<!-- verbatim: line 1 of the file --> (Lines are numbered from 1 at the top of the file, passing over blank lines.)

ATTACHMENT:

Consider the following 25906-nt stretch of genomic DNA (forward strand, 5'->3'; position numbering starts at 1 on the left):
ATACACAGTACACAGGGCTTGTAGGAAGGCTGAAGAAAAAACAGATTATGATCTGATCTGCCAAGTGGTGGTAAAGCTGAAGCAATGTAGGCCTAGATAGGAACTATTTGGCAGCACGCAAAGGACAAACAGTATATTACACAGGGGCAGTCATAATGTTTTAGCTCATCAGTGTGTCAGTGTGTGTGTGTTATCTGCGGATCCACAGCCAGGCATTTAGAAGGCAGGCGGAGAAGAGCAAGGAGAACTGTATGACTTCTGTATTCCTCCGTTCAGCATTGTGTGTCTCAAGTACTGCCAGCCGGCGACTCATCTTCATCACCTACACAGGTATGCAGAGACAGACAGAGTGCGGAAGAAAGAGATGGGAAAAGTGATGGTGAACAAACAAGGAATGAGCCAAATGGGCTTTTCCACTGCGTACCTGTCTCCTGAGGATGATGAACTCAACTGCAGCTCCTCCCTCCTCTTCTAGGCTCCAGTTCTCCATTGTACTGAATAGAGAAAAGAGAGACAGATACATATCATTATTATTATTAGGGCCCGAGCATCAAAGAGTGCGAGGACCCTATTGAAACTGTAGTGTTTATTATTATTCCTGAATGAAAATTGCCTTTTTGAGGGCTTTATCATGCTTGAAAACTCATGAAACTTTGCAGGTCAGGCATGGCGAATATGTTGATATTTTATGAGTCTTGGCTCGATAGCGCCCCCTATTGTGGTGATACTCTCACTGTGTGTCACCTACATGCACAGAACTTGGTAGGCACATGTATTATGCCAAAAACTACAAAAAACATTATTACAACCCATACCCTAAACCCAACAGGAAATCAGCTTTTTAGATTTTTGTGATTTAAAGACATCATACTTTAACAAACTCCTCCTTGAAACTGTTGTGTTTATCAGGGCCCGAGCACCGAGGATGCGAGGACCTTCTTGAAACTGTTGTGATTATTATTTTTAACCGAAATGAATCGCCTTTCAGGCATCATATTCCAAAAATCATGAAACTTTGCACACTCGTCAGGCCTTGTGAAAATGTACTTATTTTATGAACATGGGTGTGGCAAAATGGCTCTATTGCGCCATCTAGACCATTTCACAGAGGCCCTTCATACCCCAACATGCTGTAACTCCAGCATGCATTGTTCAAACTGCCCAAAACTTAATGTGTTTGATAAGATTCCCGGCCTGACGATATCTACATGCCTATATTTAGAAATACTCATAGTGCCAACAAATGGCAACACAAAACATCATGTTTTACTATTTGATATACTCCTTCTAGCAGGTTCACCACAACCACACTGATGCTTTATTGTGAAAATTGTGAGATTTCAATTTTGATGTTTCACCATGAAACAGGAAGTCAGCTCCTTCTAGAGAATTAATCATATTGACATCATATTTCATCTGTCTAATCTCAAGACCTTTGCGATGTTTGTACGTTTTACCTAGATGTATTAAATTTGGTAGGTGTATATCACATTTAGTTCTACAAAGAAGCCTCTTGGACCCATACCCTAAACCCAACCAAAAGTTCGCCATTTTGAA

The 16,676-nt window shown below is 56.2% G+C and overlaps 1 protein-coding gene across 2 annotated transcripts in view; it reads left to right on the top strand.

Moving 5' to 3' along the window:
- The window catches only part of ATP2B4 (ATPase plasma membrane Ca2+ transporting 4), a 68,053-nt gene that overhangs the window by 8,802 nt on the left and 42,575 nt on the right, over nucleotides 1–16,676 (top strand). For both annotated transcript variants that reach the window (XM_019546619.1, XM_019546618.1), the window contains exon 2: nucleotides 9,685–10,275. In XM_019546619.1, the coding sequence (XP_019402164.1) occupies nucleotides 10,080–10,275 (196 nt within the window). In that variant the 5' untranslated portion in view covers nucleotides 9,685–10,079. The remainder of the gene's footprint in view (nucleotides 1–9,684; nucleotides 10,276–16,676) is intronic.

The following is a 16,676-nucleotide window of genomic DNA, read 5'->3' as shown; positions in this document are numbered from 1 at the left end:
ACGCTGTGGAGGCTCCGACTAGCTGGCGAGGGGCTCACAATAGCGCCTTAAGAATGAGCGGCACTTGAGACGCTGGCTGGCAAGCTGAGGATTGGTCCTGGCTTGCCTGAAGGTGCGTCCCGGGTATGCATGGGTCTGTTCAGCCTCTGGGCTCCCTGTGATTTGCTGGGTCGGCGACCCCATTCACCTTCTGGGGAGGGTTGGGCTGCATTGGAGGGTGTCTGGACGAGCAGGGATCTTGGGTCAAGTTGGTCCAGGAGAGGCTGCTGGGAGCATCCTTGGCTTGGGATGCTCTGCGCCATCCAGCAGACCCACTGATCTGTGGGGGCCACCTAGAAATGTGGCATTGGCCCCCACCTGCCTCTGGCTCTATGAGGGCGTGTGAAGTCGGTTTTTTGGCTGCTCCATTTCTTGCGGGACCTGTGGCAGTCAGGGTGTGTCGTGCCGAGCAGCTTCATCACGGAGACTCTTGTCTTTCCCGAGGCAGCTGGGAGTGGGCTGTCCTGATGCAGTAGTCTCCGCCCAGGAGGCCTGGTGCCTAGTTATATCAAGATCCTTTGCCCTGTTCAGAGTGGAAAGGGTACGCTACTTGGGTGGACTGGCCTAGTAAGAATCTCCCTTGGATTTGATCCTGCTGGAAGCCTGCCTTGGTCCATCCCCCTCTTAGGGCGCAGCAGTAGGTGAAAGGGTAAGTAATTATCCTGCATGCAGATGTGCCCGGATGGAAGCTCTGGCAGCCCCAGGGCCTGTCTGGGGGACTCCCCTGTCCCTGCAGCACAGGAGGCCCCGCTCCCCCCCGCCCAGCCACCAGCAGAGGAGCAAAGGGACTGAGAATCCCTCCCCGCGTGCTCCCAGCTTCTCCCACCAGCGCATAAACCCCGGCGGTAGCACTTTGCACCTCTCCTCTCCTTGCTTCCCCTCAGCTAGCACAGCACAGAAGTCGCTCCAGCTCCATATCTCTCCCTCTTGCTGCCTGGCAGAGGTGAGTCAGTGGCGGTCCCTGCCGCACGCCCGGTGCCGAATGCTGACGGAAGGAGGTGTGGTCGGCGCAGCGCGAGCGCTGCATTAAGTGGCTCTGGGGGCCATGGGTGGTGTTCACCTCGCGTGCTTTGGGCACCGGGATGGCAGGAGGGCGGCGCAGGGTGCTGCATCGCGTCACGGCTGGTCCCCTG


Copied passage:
Consider the following 25906-nt stretch of genomic DNA (forward strand, 5'->3'; position numbering starts at 1 on the left):